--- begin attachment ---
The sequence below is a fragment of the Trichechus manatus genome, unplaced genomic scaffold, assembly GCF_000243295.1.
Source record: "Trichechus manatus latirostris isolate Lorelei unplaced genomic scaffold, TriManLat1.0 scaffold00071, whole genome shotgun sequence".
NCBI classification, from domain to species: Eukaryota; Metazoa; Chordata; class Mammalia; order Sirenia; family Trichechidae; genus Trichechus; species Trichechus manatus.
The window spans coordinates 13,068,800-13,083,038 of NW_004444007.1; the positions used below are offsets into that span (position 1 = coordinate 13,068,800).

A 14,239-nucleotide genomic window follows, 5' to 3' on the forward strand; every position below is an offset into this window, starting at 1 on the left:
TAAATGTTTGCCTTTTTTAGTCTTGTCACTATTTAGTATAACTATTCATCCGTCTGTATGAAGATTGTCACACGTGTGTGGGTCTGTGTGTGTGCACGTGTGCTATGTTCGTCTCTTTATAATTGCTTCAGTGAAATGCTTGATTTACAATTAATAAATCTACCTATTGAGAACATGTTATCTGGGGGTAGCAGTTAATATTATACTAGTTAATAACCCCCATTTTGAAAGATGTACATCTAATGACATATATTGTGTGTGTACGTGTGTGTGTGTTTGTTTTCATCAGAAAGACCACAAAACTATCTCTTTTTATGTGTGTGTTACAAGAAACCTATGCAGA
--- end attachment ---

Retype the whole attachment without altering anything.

The sequence below is a fragment of the Trichechus manatus genome, unplaced genomic scaffold, assembly GCF_000243295.1.
Source record: "Trichechus manatus latirostris isolate Lorelei unplaced genomic scaffold, TriManLat1.0 scaffold00071, whole genome shotgun sequence".
NCBI classification, from domain to species: Eukaryota; Metazoa; Chordata; class Mammalia; order Sirenia; family Trichechidae; genus Trichechus; species Trichechus manatus.
The window spans coordinates 13,068,800-13,083,038 of NW_004444007.1; the positions used below are offsets into that span (position 1 = coordinate 13,068,800).

A 14,239-nucleotide genomic window follows, 5' to 3' on the forward strand; every position below is an offset into this window, starting at 1 on the left:
TAAATGTTTGCCTTTTTTAGTCTTGTCACTATTTAGTATAACTATTCATCCGTCTGTATGAAGATTGTCACACGTGTGTGGGTCTGTGTGTGTGCACGTGTGCTATGTTCGTCTCTTTATAATTGCTTCAGTGAAATGCTTGATTTACAATTAATAAATCTACCTATTGAGAACATGTTATCTGGGGGTAGCAGTTAATATTATACTAGTTAATAACCCCCATTTTGAAAGATGTACATCTAATGACATATATTGTGTGTGTACGTGTGTGTGTGTTTGTTTTCATCAGAAAGACCACAAAACTATCTCTTTTTATGTGTGTGTTACAAGAAACCTATGCAGA